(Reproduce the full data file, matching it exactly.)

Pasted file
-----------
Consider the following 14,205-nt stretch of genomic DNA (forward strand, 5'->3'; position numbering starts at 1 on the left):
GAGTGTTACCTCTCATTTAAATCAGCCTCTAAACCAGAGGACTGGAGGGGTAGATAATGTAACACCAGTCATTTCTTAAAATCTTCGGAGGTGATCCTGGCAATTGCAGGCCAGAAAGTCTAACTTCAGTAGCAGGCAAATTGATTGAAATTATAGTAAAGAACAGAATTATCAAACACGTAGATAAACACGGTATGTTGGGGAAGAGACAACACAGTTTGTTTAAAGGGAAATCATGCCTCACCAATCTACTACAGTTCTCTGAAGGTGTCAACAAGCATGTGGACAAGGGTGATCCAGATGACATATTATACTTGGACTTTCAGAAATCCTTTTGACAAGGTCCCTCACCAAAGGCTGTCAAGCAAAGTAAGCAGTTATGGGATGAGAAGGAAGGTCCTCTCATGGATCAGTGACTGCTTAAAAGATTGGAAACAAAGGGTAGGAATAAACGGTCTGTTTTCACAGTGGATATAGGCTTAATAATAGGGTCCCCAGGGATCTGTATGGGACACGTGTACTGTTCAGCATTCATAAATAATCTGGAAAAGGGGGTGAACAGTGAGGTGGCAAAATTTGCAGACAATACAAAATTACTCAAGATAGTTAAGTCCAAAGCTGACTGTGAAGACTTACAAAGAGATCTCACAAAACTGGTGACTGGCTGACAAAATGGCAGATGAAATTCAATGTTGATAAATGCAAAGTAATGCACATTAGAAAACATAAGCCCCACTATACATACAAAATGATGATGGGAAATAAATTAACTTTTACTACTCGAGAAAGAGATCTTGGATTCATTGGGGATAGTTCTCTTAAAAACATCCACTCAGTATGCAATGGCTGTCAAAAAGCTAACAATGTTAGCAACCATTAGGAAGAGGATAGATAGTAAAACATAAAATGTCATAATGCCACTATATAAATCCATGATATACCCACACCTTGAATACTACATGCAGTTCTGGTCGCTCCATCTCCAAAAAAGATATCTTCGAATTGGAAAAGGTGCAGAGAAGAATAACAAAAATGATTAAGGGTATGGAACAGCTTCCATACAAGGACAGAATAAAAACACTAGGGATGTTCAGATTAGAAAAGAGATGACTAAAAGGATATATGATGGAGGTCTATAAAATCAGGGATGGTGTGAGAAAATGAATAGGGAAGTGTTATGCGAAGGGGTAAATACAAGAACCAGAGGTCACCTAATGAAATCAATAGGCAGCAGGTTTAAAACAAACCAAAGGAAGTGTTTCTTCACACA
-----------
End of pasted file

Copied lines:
Consider the following 14,205-nt stretch of genomic DNA (forward strand, 5'->3'; position numbering starts at 1 on the left):
GAGTGTTACCTCTCATTTAAATCAGCCTCTAAACCAGAGGACTGGAGGGGTAGATAATGTAACACCAGTCATTTCTTAAAATCTTCGGAGGTGATCCTGGCAATTGCAGGCCAGAAAGTCTAACTTCAGTAGCAGGCAAATTGATTGAAATTATAGTAAAGAACAGAATTATCAAACACGTAGATAAACACGGTATGTTGGGGAAGAGACAACACAGTTTGTTTAAAGGGAAATCATGCCTCACCAATCTACTACAGTTCTCTGAAGGTGTCAACAAGCATGTGGACAAGGGTGATCCAGATGACATATTATACTTGGACTTTCAGAAATCCTTTTGACAAGGTCCCTCACCAAAGGCTGTCAAGCAAAGTAAGCAGTTATGGGATGAGAAGGAAGGTCCTCTCATGGATCAGTGACTGCTTAAAAGATTGGAAACAAAGGGTAGGAATAAACGGTCTGTTTTCACAGTGGATATAGGCTTAATAATAGGGTCCCCAGGGATCTGTATGGGACACGTGTACTGTTCAGCATTCATAAATAATCTGGAAAAGGGGGTGAACAGTGAGGTGGCAAAATTTGCAGACAATACAAAATTACTCAAGATAGTTAAGTCCAAAGCTGACTGTGAAGACTTACAAAGAGATCTCACAAAACTGGTGACTGGCTGACAAAATGGCAGATGAAATTCAATGTTGATAAATGCAAAGTAATGCACATTAGAAAACATAAGCCCCACTATACATACAAAATGATGATGGGAAATAAATTAACTTTTACTACTCGAGAAAGAGATCTTGGATTCATTGGGGATAGTTCTCTTAAAAACATCCACTCAGTATGCAATGGCTGTCAAAAAGCTAACAATGTTAGCAACCATTAGGAAGAGGATAGATAGTAAAACATAAAATGTCATAATGCCACTATATAAATCCATGATATACCCACACCTTGAATACTACATGCAGTTCTGGTCGCTCCATCTCCAAAAAAGATATCTTCGAATTGGAAAAGGTGCAGAGAAGAATAACAAAAATGATTAAGGGTATGGAACAGCTTCCATACAAGGACAGAATAAAAACACTAGGGATGTTCAGATTAGAAAAGAGATGACTAAAAGGATATATGATGGAGGTCTATAAAATCAGGGATGGTGTGAGAAAATGAATAGGGAAGTGTTATGCGAAGGGGTAAATACAAGAACCAGAGGTCACCTAATGAAATCAATAGGCAGCAGGTTTAAAACAAACCAAAGGAAGTGTTTCTTCACACA